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…to bring you an important announcement: 

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Our son, Hale True, was born last week. He was a couple months early, but both mom and boy are in great shape. 

Why not go and have a look at the little blog we set up to share pictures?

 

Amy and I are utterly thrilled to be parents.

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One of the most common questions brides and grooms ask us is if we do portraits. Our main approach to photography is photojournalism. The vast majority of our pictures are not posed or staged in any way. However, the portrait session is an important part of the NonFiction Wedding day. Scott and I even think of it as part of the celebration. There is ritual to it—the families gathering together, generations arranging themselves, standing up tall and everyone is reeling from excitement, nerves and/or their first sips of champagne.

Kimberly and John squeeze their friend and officiant

Kimberly and John squeeze their friend and officiant.

 At the same time, the day is NOT about making pictures, the object of the day is to celebrate. This is why we make our portrait-taking part of the day as easy-going and well-paced as possible. The way we make portraits is pretty organic. We ask the brides and grooms beforehand what group pictures are important to them.  We let people arrange themselves— the way they feel most comfortable. We don’t pose, or move anyone’s chin here or there. We just make sure that each person is comfortable and ready — then we go ‘click’. It really works well. 

Kids don't have to smile if they don't feel like it. They are still super cute.

Portraits before or after the ceremony? Both times can work equally well with a little planning.

 

Peter with his siblings. They say this is the best picture they have ever had of the four of them together. Portraits are really important.

Peter with his siblings. They say this is the best picture they have ever had of the four of them together.

We don't very often tell brides and grooms to kiss. They just tend to do it and we go 'click'.

We don't very often tell brides and grooms to kiss. They just tend to do it and we go 'click'.

Scott took this one while Amanda and Ryan walked from the ceremony to the party.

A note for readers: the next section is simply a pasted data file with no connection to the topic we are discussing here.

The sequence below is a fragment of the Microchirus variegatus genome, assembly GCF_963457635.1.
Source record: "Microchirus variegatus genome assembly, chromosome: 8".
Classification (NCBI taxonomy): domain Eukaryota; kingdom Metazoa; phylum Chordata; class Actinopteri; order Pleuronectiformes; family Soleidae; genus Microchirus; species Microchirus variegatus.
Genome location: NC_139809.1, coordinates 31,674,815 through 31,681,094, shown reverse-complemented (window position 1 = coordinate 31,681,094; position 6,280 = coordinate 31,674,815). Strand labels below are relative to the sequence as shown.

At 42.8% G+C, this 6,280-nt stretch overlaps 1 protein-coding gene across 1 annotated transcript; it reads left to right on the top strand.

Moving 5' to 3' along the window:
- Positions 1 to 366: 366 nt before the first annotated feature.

Scott took this one while Amanda and Ryan walked from the ceremony to the party.

But wait, there is more. There is something in between candid pictures and formal portraits — candid portraits. Scott is great at these. Candid portraits are when the photographer/camera and the subject have a brief interaction. There is not necessarily any conversation about it. The picture just happens. Not planned, no “One, Two, Three”, but still the result can be called a portrait. I love these. 

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She wanted to dance so badly and finally did.

 

Mahnaz, the bride, watches the sunset

Mahnaz, the bride, watches the sunset.

Ellie waits for the limo driver under the viaduct

Ellie waits for the limo driver under the viaduct.

Amanda had hot dogs arrive at midnight. Perfect timing for a perfect snack at a perfect wedding. Yum!

Amanda had hot dogs arrive at midnight. Perfect timing for a perfect snack at a perfect wedding. Yum!

We didn't tell them to do this. They were just that adorable.

We didn't tell them to do this. They were just that adorable and the sky was that blue.

The more the merrier!

In just the past three years, the number of wedding guests taking pictures with their own point and shoot (and sometimes bigger, semi-pro) cameras has become larger. People love  having their own record of the day whether it be the sister of the groom or an office-mate of the bride.

Scott and I both feel The More, The Merrier when it comes to folks getting their own shots. It is on a rare occasion that a guest-photographer interferes with what we are doing. Most people are very aware and super respectful of our job.

Also, the photos taken by friends and family are important in themselves. They tell different sides to the same story. The sister of the groom and the office-mate are going to have a different vantage points.We all have a different eye. Who knows what moments they might catch. We love to work others’ acts of documentation into our own. 

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I love taking photos of the bride getting ready. This tends to be when a big portion of the day’s emotion, excitement, nervousness and hilarity happens. Photographing the bride surrounded by her friends from all parts of her life along with her mother, soon-to-be-mother-in-law, sisters, brothers, aunts and such is such an honor. This is often a time for reminiscing, for sweet words, for joking and for all the hard work put into the day to come together. This is ritual! It is a bounty to photograph. And to boot, there is almost always beautiful light during the preparation time, streaming in from somewhere.

Documenting the preparations before the actual ceremony is a fairly new phenomenon in wedding photography. However, I predict these are going to be the images that are gone through the most by the next generations. The formal portraits may become the familiar photos, the pictures that are framed, hung on the wall to do the job of establishing ‘this is my great-grandmother and great-grandfather on their wedding day’.

I believe the shots of the bride or groom surrounded by their dearest friends in the moments building up to their nuptials—these will be the photos that answer the questions about WHO they were, HOW they felt, and WHAT happened on their wedding day. 

 

It is really happening!

It is really happening!

 

 

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I love the backstage pass!